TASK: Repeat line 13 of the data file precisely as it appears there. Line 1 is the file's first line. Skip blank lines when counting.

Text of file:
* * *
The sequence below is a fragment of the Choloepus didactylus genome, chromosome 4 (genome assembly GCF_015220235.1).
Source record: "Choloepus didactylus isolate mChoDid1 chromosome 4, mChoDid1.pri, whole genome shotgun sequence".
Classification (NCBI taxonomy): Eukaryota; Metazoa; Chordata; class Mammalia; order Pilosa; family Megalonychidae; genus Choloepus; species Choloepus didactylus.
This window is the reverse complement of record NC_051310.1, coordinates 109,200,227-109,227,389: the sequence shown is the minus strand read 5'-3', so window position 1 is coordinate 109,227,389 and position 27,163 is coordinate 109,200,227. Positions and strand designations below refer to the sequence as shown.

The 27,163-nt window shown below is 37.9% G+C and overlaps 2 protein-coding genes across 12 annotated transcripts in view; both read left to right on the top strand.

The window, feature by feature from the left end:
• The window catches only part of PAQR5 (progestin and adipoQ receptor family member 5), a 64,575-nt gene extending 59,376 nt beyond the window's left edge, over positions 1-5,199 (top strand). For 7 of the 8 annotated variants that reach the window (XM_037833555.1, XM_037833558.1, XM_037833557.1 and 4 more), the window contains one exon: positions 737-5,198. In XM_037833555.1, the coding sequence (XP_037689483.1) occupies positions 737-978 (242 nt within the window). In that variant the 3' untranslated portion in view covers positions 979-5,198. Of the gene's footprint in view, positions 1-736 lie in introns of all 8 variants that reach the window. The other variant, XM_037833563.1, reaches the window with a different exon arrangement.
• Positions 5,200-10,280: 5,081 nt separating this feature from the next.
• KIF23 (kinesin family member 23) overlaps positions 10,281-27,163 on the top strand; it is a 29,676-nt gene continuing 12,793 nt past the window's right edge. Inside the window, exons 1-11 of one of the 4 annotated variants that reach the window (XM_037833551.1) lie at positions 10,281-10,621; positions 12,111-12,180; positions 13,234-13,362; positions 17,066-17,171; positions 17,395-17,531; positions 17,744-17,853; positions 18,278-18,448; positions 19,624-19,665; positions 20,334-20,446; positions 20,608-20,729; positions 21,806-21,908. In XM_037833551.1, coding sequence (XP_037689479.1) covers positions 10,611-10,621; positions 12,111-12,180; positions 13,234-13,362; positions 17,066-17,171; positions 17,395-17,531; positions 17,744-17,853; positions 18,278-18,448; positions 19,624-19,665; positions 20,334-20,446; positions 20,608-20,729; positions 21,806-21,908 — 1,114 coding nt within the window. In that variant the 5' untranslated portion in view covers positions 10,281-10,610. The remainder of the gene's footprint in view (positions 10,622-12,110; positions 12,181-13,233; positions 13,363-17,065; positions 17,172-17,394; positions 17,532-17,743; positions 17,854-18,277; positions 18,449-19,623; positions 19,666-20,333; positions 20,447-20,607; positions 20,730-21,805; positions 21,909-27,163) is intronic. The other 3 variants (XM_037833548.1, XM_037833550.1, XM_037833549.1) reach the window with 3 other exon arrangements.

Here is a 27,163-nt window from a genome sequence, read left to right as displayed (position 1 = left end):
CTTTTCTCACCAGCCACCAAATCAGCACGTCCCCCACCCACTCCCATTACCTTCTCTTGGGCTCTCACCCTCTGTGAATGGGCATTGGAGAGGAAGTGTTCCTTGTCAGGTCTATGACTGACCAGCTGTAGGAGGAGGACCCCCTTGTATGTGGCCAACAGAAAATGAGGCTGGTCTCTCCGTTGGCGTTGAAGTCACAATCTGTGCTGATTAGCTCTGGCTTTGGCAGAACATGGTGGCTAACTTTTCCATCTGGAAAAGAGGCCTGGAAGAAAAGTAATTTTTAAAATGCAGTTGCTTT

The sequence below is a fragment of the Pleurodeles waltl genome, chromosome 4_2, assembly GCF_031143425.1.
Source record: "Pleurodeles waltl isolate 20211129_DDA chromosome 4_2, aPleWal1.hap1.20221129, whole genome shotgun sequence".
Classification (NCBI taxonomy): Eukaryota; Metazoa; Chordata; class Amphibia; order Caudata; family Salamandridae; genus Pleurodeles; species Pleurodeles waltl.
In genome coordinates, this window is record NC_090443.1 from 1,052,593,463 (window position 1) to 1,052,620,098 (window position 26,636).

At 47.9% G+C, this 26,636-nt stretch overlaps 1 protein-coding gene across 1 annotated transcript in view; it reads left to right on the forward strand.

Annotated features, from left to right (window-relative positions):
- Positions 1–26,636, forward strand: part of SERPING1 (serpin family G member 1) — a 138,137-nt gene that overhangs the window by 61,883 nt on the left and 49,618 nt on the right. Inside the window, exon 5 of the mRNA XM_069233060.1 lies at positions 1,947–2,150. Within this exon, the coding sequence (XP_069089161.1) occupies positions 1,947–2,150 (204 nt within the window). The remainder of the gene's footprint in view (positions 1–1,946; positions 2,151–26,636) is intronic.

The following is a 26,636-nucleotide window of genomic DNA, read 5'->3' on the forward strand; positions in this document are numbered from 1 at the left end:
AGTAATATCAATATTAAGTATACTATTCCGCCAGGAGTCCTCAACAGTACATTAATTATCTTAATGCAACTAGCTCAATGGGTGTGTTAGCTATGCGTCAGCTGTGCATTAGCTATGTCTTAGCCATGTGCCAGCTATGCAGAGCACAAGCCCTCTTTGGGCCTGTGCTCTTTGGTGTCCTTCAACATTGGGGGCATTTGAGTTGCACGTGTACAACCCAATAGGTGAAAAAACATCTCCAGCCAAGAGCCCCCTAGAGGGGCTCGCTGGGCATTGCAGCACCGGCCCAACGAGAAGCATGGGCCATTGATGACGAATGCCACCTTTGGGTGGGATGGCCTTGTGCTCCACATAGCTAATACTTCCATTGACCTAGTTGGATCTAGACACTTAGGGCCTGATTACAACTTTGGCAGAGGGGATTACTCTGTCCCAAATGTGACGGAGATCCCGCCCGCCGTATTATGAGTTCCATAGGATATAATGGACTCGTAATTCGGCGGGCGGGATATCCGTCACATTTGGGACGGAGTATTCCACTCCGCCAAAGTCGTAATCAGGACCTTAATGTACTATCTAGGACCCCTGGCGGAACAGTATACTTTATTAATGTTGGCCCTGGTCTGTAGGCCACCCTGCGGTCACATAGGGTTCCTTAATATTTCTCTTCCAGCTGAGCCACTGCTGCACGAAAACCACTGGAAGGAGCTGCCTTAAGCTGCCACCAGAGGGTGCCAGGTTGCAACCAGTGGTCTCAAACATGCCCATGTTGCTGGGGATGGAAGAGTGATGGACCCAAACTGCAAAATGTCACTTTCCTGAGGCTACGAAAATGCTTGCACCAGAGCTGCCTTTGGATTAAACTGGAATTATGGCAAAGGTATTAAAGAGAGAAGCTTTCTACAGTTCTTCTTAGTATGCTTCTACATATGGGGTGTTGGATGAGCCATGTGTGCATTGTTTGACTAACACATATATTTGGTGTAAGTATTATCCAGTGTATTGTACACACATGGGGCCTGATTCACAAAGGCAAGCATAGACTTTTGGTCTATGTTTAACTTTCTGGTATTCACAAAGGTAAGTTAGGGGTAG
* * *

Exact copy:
Source record: "Pleurodeles waltl isolate 20211129_DDA chromosome 4_2, aPleWal1.hap1.20221129, whole genome shotgun sequence".